About the Allemande…it is a dance in moderate duple meter first appearing in the Sixteen Century.
As one of the enduringly popular dances of the Baroque genre, an allemande is often offered as a standard portion of a musical suite. While early on an allemande served as a prelude to the suite, the dance is usually included in the first movement today. Here is some information on the history of the allemande, as well as some of the features that make the allemande unique in the world of Baroque dance. The origins of the allemande can be traced back to the Renaissance of the 16th century. The name of the allemande is actually based on the French word for "German," and points to the fact that the dance is based partly on elements of popular Germany dances. Featuring a moderated tempo along with a double meter, the allemande was a lively representation and quickly caught the attention of dancers as well as composers. During the 17th century, there was some experimentation with the allemande that changed the basic structure of the dance. Instead of a double meter, a quadruple meter was employed. In addition, the overall tempo of the movement was increased. Most of the refinements came about in order to accommodate similar changes in the musical compositions.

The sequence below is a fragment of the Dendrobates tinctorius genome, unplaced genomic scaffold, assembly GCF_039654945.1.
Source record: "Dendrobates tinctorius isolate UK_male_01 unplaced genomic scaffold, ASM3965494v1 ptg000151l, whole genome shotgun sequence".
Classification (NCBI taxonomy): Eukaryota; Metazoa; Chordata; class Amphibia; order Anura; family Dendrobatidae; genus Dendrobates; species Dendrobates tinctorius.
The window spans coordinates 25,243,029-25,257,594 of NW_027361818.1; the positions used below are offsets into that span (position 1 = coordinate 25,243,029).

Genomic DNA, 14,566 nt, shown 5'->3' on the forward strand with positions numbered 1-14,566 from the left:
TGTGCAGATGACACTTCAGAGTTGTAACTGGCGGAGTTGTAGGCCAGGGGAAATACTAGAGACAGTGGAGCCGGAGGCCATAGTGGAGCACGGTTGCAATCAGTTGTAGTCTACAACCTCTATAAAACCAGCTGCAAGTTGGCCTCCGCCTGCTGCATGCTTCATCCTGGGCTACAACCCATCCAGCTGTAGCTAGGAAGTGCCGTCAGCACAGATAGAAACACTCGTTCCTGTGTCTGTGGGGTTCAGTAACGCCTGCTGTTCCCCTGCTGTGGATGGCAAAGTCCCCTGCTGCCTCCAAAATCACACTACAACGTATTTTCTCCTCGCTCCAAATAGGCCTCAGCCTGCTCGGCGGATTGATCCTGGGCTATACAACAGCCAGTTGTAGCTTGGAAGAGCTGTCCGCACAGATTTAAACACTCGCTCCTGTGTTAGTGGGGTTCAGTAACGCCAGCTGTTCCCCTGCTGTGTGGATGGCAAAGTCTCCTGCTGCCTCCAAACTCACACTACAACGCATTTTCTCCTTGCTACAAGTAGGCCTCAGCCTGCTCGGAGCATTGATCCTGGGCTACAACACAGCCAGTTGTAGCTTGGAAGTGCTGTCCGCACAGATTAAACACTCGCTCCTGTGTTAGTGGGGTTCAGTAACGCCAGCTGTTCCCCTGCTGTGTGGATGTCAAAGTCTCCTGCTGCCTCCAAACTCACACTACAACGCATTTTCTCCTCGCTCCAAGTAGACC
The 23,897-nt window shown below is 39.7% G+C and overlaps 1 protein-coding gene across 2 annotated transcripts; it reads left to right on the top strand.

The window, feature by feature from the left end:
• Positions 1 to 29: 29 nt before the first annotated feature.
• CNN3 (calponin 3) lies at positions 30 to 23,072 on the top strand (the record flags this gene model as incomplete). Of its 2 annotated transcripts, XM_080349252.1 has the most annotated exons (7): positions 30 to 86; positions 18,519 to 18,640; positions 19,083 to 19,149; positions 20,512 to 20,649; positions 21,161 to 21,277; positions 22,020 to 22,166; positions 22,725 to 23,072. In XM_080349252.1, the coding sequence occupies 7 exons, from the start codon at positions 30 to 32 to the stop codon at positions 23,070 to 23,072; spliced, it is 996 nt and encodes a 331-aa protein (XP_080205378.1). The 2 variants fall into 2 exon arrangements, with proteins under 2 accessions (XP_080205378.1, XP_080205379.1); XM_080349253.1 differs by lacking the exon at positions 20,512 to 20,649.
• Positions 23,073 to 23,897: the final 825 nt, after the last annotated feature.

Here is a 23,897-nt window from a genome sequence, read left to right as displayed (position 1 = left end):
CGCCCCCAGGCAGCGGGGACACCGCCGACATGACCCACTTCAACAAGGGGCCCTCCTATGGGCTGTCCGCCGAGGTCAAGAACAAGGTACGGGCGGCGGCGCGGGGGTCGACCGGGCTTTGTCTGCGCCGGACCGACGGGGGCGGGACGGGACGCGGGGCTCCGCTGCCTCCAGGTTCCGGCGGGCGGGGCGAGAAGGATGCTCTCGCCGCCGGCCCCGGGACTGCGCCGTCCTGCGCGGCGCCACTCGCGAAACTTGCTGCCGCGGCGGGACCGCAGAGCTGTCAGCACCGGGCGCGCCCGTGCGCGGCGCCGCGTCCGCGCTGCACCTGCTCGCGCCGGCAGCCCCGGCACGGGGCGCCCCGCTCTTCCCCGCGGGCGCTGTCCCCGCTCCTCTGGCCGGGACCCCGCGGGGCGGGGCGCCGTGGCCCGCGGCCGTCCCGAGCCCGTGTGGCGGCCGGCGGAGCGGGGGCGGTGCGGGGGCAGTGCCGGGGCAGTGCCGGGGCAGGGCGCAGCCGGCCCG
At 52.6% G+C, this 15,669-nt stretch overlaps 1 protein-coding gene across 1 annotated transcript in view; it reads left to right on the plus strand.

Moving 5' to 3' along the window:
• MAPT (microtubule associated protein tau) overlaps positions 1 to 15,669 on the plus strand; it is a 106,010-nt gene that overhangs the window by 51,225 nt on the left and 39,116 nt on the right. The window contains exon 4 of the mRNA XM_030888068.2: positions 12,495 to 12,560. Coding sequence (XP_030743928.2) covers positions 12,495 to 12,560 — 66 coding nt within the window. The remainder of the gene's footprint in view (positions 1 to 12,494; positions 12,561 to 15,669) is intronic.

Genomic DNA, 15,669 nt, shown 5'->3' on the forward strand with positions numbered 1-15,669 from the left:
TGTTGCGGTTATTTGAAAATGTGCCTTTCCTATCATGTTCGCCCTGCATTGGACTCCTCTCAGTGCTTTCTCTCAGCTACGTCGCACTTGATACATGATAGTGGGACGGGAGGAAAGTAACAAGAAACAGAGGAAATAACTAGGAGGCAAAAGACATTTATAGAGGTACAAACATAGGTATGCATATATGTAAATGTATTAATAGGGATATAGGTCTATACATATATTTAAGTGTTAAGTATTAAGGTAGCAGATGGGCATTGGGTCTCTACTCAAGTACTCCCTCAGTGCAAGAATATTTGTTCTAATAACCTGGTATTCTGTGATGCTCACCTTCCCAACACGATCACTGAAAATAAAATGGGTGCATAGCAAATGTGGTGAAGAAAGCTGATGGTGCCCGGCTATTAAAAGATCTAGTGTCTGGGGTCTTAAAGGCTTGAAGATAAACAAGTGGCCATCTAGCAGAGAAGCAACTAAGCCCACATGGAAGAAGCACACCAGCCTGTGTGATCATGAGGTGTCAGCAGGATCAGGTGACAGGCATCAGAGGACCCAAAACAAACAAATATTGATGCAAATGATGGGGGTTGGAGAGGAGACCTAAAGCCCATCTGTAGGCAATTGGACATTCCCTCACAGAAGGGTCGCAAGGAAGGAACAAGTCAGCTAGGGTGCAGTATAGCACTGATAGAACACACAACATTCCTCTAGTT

It is worth noting that no less than Bach and Froberger in Germany composed allemandes that were geared for use with keyboard instruments, while Italian and English composers focused on musical compositions for string instruments. English composers also experimented with a tripe meter to the allemande, as well as working with the quadruple meter concept.